CLASSICAL MUSIC: Kabbala and Vanished Voices; Festival of Austrian-Jewish Culture, London

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The Independent Culture
Sunday night's Barbican concert in the "Festival of Austrian-Jewish Culture" was given over to Vanished Voices, a lengthy oratorio recalling "a lost world of European Jewry". The musical sequence was fashioned by Neil Levin after the work of past cantorial composers, cushioned with Mendelssohnian harmonies, interspersed with sundry dramatic gestures (such as the cacophonous crescendo of Shema Yisrael followed by silence and total darkness), supplemented with Yiddish songs and narrated by Rabbi Rodney Mariner and Diana Brooks. Levin, a professor of music at the Jewish Theological Seminary of America, conducted the English Players; there was theatrical use of coloured light projection (highlighting the conductor, soloists or sections of the various choirs employed), an in situ recording of Edward Murrow's reportage from Buchenwald and taped calls on the trumpet- like shofar. The excellent solo group included Rhiann Katzman, a talented 11-year-old alto whose forceful singing and symbolic representation of the million children lost in the death camps had hundreds fumbling for their handkerchiefs. The narration, which was written by Noah Levy and Victor Tunkel, combined harrowing documentary with sincere but sentimental segments of poetic reflection. Adorno's assertion that "one can no longer write poetry after Auschwitz" seemed temporarily confirmed - but, with so many moved to tears and such obvious gratitude for a genuinely cathartic experience, who could rightly complain?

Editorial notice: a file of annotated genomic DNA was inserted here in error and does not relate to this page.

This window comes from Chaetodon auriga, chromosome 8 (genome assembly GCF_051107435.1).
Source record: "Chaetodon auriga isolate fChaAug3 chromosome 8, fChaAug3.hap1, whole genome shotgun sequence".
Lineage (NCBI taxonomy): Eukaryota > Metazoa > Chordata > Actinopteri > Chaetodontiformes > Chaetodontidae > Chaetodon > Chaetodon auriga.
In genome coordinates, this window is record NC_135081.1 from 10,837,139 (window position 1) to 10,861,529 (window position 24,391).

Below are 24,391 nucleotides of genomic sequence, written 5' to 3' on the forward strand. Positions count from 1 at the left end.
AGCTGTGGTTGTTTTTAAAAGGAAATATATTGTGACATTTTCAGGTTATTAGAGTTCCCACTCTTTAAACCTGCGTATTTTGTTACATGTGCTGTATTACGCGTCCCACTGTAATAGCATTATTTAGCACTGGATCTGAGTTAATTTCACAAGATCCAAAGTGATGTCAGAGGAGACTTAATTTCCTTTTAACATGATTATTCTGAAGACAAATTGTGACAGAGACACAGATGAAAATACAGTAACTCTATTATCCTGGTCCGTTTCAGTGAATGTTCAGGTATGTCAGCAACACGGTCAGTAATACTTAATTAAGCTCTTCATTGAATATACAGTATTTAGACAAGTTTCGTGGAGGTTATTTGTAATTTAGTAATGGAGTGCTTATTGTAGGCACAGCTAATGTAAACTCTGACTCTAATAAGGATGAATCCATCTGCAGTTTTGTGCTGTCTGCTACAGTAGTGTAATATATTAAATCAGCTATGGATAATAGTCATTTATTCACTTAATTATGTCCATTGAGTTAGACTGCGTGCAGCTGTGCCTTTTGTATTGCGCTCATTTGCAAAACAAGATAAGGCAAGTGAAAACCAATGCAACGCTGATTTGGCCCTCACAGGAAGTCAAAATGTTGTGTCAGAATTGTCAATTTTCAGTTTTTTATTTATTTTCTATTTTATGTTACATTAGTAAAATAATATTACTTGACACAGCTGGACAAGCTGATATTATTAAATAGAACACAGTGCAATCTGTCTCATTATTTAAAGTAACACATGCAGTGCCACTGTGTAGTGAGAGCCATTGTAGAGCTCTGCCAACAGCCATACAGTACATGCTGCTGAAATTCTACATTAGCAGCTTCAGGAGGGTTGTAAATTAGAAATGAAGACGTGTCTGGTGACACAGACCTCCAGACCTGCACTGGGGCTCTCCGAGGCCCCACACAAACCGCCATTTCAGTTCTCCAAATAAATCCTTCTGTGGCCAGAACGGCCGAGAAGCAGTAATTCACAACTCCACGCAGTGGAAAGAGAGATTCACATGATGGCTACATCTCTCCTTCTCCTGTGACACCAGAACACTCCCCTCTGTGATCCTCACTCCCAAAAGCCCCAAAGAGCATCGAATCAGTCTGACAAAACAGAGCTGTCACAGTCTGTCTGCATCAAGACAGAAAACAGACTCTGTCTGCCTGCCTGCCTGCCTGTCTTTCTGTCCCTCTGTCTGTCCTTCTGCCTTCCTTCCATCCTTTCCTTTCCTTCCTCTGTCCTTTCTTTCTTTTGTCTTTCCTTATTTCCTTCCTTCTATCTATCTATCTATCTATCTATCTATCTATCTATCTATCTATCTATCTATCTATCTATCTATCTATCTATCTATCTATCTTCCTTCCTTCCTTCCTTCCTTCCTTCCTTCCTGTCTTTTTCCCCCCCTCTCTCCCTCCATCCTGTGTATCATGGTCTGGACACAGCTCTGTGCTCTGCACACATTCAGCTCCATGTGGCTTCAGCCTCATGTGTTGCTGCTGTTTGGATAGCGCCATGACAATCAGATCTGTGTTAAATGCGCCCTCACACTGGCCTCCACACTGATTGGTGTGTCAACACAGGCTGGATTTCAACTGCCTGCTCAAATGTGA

Vanished Voices treads an accessible middle path towards remembrance and renewal, but it's no masterpiece. To make poetry of hell, you need to be distanced from it - and 50 years is still too close.

Five hundred years is a safer bet, which is perhaps one reason why Rene Clemencic's hour-long oratorio Kabbala (presented last Thursday by an augmented Clemencic Consort at St John's Smith Square) was more artistically successful. Clemencic, who isn't Jewish, was significantly stimulated by the writings of Kabbala expert Gershom Scholem (1897-1982). "In a day when such mystical impulses seem to have dwindled to the vanishing point," wrote Scholem, "they still retain an enormous force in the books of Franz Kafka." Kafka served as a bridge between the old and the new, and Clemencic - an early-music specialist with a passionate commitment to new music - combined the ritual with the surreal. "I didn't want to invent something incredibly `new'," he told us, "something which, after a week, is already incredibly `old'." And indeed, Kabbala places echoes of medieval music into a stylistically ambiguous sound-frame. The forces employed include a quintet of male singers (two countertenors, two tenors and a bass-baritone), five brass players and two heavily employed percussionists. Kabbala opens with a thunderous roll on the bass drum, a crescendoing brass chord and "Vocal Permutations with the Tetragrammaton, the Unpronounceable Name of God" before proceeding through nine further sections and culminating in a "War of the Sons of Light Against the Sons of Darkness at the End of Time" and a final "Hallelujah". The ecstatically rhythmic, starkly ceremonial closing minutes reminded me - in effect, if not in harmonic complexion - of the Finale from Britten's Spring Symphony, while suggestions of Part and Reich added some post-modern gruel to the medieval mix.

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